The Dyname system relies on its electro-mechanical torque sensor to measure chain tension though movement of a magnetic field. As soon as the chain straightens under load the system reacts and calculates inputs, as fast as 1,000 times per second. It does feel faster, and not in a bad way. Some systems feel like they’ll push you off the back of the seat with their unnatural boost, the Dyname is definitely quick in engagement but rolls on the power smoothly. When our cadence gets to about 65RPMs, our riders really noticed a kick. Riders on Shimano Steps bikes would regularly get dusted once we hit that 70-85RPM spot on the Rocky Mountain. It was literally like a shot of Nitrous hit our legs and we just pulled away.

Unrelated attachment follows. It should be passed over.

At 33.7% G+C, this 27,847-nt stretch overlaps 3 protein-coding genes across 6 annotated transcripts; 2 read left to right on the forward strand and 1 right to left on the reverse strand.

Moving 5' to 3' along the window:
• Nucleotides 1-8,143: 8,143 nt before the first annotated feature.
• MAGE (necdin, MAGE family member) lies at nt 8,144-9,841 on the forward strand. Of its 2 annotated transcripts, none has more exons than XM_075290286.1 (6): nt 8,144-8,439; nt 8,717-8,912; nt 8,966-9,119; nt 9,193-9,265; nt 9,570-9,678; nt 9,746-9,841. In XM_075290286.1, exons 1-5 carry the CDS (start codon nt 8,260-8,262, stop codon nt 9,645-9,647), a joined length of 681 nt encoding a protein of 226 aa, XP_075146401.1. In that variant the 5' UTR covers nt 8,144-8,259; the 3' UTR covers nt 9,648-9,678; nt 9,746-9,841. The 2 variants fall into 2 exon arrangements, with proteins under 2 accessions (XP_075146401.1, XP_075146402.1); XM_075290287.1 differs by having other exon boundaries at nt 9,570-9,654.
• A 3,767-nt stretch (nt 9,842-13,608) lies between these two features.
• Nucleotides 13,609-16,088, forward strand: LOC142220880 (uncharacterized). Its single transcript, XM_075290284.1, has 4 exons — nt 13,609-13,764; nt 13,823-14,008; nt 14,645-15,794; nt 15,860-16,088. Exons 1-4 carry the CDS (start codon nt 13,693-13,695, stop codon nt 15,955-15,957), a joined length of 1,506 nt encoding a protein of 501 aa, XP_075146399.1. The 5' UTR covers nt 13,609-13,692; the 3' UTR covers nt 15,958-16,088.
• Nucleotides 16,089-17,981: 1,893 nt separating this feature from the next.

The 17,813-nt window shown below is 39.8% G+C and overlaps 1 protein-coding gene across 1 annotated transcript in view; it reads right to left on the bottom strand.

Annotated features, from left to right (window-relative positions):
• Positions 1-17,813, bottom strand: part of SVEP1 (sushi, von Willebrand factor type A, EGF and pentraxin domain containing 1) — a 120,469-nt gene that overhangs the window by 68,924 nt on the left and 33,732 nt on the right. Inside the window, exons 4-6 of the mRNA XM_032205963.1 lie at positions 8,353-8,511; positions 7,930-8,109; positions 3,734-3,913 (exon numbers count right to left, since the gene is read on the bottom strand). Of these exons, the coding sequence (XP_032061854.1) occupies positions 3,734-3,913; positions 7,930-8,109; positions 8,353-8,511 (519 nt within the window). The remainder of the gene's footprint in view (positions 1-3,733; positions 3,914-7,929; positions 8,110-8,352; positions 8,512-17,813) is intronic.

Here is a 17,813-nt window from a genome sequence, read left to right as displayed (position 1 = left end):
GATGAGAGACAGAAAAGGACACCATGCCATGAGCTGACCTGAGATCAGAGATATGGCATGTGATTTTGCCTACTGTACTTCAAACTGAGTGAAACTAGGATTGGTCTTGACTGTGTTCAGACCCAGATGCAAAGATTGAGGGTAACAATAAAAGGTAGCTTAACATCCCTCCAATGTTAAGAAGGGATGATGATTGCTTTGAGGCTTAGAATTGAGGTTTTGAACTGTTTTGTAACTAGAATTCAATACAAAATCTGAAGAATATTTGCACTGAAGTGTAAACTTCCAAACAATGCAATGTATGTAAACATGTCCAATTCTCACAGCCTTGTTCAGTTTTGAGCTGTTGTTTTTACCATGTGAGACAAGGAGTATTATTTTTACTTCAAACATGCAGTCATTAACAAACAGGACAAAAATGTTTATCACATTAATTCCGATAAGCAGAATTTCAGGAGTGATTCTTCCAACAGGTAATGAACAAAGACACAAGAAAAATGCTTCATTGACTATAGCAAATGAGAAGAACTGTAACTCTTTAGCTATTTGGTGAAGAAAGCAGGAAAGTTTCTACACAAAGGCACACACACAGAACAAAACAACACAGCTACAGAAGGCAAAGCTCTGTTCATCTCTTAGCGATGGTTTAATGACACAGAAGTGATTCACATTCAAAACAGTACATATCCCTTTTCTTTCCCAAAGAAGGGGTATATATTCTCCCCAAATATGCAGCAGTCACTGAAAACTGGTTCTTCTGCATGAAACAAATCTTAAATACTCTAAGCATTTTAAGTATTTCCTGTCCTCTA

Admittedly, we haven’t been formally indoctrinated by Rocky Mountain at any media camps, so our education around the system is purely from experience and reading Rocky’s materials. The system has impressive peak power and torque, but we also noticed that it takes a bit more effort to get assistance. Depending on what you’re looking for that could be good or not. Our testers all thought that if you wanted to get the best leg workout, the Rocky Mountain Instinct would be the bike to ride. It requires a bit more of the rider. For example, you can turn a Shimano Steps bike on Boost mode and soft pedal up a fire road and it will spin away. All your legs have to do is keep up. The Rocky Mountain requires torque to operate. So, if you’re super tired, or want a casual recovery ride in Boost mid-week, you will have to work a bit harder. The flip side is, you’ll probably get in better shape and get stronger legs on the Rocky compared to some others.